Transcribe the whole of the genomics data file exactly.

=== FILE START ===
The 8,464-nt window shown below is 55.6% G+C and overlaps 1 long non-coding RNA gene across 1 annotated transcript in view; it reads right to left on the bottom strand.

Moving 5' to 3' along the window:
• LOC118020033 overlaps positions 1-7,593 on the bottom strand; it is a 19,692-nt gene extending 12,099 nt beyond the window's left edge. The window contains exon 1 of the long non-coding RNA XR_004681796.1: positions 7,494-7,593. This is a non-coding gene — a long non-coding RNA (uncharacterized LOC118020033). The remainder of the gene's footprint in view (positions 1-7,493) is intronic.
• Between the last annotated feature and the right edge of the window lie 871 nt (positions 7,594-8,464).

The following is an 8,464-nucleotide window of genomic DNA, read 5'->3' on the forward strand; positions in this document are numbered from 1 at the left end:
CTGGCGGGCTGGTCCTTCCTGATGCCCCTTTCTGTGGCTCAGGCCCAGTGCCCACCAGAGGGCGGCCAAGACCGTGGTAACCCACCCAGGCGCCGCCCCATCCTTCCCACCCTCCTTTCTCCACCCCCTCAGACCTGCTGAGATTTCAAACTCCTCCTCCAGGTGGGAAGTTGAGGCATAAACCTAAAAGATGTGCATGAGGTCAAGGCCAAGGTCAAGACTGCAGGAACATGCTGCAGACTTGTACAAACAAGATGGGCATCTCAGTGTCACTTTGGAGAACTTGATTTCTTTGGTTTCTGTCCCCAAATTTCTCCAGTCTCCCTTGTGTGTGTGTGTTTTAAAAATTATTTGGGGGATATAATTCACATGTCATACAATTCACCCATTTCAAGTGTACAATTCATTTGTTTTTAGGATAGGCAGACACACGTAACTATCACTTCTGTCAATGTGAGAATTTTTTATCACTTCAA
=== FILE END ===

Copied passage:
The 8,464-nt window shown below is 55.6% G+C and overlaps 1 long non-coding RNA gene across 1 annotated transcript in view; it reads right to left on the bottom strand.

Moving 5' to 3' along the window:
• LOC118020033 overlaps positions 1-7,593 on the bottom strand; it is a 19,692-nt gene extending 12,099 nt beyond the window's left edge. The window contains exon 1 of the long non-coding RNA XR_004681796.1: positions 7,494-7,593. This is a non-coding gene — a long non-coding RNA (uncharacterized LOC118020033). The remainder of the gene's footprint in view (positions 1-7,493) is intronic.
• Between the last annotated feature and the right edge of the window lie 871 nt (positions 7,594-8,464).

The following is an 8,464-nucleotide window of genomic DNA, read 5'->3' on the forward strand; positions in this document are numbered from 1 at the left end:
CTGGCGGGCTGGTCCTTCCTGATGCCCCTTTCTGTGGCTCAGGCCCAGTGCCCACCAGAGGGCGGCCAAGACCGTGGTAACCCACCCAGGCGCCGCCCCATCCTTCCCACCCTCCTTTCTCCACCCCCTCAGACCTGCTGAGATTTCAAACTCCTCCTCCAGGTGGGAAGTTGAGGCATAAACCTAAAAGATGTGCATGAGGTCAAGGCCAAGGTCAAGACTGCAGGAACATGCTGCAGACTTGTACAAACAAGATGGGCATCTCAGTGTCACTTTGGAGAACTTGATTTCTTTGGTTTCTGTCCCCAAATTTCTCCAGTCTCCCTTGTGTGTGTGTGTTTTAAAAATTATTTGGGGGATATAATTCACATGTCATACAATTCACCCATTTCAAGTGTACAATTCATTTGTTTTTAGGATAGGCAGACACACGTAACTATCACTTCTGTCAATGTGAGAATTTTTTATCACTTCAA